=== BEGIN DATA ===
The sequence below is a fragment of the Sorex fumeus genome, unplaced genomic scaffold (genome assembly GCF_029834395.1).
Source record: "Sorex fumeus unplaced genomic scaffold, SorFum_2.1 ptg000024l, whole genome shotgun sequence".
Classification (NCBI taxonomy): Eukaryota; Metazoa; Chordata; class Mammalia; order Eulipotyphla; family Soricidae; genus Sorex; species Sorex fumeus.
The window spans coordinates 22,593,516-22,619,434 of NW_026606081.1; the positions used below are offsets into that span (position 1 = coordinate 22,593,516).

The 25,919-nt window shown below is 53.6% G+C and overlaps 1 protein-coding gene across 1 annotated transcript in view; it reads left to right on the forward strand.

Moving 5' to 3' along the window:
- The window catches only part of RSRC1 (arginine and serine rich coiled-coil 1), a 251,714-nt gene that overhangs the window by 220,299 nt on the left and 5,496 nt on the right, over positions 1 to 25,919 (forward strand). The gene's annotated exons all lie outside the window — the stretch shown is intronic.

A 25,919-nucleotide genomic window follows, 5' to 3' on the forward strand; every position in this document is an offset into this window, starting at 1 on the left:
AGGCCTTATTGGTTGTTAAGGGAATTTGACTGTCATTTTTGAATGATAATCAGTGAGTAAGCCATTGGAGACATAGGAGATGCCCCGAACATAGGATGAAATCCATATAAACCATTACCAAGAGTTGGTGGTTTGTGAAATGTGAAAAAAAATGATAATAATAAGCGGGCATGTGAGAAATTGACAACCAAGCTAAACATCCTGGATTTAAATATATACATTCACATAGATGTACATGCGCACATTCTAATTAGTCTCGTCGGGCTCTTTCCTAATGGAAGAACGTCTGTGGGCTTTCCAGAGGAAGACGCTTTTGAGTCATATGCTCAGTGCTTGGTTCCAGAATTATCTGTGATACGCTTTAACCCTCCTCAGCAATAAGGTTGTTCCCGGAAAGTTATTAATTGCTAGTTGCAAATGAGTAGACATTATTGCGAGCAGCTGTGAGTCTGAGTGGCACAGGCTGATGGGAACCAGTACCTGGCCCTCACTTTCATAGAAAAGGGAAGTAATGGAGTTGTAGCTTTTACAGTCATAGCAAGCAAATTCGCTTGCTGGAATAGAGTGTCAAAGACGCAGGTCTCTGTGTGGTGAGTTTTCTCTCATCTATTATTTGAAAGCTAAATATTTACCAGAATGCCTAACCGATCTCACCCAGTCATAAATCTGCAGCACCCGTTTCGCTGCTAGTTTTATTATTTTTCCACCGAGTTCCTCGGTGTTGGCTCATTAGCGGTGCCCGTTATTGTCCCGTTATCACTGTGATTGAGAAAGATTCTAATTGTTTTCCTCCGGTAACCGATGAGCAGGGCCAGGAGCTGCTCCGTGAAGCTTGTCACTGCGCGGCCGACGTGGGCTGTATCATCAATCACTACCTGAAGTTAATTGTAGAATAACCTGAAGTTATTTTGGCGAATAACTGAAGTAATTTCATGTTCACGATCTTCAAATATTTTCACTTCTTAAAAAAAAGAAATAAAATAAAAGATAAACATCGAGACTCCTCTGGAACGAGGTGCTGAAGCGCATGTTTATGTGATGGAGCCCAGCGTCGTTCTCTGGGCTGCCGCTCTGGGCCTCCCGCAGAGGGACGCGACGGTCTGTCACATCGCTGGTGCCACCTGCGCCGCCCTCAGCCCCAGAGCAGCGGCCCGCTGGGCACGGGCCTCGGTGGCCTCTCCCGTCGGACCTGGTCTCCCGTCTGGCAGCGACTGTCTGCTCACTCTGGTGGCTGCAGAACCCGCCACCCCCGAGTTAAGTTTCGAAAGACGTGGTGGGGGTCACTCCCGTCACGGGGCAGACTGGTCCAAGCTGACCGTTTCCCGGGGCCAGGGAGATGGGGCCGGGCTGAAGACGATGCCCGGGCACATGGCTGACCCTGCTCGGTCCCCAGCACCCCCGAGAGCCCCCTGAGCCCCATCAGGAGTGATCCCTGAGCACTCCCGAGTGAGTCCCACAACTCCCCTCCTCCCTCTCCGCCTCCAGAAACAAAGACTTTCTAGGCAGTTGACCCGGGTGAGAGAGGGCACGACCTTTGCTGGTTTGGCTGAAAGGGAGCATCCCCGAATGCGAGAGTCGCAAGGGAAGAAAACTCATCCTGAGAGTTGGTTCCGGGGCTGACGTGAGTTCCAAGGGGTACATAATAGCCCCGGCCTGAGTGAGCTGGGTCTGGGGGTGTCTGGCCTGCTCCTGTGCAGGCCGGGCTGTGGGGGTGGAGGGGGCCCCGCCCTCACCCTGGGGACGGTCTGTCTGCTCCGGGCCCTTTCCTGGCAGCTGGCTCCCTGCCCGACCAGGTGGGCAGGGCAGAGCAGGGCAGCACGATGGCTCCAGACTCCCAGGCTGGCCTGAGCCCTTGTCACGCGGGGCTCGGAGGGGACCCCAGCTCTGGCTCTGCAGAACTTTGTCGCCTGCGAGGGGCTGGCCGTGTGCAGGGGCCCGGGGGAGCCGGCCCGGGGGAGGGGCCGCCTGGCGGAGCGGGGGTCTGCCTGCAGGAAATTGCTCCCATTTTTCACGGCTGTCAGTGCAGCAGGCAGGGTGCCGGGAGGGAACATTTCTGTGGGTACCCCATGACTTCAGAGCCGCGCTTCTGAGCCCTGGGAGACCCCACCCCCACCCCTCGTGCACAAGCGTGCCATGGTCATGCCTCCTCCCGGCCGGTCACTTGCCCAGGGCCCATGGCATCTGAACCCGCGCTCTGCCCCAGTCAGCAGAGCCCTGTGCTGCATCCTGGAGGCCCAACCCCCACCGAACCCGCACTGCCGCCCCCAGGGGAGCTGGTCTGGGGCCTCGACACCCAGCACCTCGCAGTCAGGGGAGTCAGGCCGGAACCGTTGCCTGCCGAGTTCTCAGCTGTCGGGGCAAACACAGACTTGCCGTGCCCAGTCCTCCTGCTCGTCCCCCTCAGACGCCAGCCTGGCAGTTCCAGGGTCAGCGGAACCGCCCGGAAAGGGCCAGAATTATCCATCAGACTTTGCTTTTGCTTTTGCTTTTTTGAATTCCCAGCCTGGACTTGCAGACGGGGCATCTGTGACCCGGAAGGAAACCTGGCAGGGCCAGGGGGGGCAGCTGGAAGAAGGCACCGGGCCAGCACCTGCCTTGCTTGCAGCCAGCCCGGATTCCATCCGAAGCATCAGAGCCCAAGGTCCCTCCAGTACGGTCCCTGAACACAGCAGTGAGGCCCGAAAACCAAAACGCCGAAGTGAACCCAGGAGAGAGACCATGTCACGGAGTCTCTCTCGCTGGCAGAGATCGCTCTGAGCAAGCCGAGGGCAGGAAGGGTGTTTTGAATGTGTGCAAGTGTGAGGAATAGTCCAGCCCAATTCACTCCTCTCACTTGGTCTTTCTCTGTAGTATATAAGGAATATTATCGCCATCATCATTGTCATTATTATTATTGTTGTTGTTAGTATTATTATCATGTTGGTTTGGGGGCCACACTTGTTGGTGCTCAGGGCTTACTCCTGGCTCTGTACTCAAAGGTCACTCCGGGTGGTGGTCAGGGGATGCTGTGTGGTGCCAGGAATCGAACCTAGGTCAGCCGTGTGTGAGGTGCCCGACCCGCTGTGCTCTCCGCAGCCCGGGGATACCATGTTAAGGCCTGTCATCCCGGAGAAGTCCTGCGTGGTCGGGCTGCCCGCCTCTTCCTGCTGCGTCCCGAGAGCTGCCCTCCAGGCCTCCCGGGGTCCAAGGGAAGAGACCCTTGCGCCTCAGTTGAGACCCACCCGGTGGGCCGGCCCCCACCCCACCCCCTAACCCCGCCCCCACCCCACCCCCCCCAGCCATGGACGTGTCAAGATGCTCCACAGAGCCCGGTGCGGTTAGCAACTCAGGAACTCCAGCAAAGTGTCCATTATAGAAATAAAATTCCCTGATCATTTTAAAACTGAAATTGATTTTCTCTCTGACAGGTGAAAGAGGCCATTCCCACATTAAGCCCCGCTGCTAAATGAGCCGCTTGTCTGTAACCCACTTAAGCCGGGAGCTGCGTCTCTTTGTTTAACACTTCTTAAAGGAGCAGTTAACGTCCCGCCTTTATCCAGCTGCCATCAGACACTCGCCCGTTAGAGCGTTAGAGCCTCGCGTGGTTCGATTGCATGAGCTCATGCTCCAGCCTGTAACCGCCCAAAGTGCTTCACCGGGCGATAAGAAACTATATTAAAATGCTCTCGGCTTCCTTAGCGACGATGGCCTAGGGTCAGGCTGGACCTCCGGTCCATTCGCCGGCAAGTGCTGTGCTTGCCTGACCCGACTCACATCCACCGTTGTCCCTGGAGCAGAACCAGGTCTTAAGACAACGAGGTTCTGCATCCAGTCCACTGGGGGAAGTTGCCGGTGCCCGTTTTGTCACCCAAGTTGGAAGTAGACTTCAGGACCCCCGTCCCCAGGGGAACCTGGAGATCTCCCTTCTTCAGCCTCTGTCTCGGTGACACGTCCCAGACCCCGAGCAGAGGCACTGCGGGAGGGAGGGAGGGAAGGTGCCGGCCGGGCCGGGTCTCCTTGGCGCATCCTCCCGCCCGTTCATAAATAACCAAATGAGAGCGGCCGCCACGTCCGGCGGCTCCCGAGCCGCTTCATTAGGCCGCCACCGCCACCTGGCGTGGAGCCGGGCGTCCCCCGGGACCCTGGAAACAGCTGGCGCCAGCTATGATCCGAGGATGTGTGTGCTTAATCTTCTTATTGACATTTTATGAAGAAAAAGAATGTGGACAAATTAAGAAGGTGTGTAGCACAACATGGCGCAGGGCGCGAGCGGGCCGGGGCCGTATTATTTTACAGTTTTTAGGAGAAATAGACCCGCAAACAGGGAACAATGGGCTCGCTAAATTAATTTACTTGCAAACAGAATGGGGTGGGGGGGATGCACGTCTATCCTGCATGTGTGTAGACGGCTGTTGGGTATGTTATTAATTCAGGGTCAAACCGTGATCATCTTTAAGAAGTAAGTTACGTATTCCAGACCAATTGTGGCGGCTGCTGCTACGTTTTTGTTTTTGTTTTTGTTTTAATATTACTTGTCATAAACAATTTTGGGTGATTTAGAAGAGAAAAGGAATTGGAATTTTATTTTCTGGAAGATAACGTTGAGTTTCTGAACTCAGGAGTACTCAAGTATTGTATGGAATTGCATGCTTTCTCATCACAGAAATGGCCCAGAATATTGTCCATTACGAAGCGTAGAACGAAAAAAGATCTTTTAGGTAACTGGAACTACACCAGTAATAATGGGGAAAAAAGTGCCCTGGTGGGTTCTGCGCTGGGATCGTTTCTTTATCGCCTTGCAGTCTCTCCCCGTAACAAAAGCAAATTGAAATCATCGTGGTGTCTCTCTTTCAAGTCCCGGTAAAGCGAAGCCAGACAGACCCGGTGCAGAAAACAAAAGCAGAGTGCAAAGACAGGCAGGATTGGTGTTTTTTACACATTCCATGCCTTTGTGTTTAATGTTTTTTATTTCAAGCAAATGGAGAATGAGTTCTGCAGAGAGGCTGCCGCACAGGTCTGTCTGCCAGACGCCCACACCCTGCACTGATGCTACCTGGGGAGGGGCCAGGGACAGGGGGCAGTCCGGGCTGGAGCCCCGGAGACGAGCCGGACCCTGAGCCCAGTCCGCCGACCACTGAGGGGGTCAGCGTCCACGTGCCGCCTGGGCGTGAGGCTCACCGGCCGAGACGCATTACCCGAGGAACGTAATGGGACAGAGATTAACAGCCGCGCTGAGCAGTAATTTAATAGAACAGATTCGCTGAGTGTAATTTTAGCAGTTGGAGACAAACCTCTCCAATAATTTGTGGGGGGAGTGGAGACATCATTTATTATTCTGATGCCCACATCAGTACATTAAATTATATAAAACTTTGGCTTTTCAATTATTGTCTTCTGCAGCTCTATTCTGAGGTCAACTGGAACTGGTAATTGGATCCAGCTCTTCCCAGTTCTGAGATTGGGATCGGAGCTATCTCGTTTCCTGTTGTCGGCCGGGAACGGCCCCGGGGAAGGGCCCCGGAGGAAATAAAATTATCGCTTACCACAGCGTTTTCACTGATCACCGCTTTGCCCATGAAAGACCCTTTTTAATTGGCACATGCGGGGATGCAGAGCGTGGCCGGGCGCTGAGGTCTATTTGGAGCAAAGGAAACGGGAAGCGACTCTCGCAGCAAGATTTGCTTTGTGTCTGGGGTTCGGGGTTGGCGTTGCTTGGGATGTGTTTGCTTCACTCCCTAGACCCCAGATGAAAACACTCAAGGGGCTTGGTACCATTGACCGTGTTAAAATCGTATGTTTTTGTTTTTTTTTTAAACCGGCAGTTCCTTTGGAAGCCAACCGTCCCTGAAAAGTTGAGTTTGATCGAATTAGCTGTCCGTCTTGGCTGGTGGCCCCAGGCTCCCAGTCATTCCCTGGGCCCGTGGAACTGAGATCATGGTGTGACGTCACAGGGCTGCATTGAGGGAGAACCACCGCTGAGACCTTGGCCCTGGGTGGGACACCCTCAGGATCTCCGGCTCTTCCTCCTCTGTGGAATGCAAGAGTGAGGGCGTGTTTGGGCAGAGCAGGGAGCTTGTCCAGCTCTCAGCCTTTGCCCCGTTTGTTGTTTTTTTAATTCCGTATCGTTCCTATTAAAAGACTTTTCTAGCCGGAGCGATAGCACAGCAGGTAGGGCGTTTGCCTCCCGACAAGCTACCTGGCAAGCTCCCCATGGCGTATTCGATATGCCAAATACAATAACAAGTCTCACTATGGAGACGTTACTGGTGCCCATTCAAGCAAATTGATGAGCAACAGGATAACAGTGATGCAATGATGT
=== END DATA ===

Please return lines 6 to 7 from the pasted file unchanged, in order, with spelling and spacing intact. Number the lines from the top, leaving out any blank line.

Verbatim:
Moving 5' to 3' along the window:
- The window catches only part of RSRC1 (arginine and serine rich coiled-coil 1), a 251,714-nt gene that overhangs the window by 220,299 nt on the left and 5,496 nt on the right, over positions 1 to 25,919 (forward strand). The gene's annotated exons all lie outside the window — the stretch shown is intronic.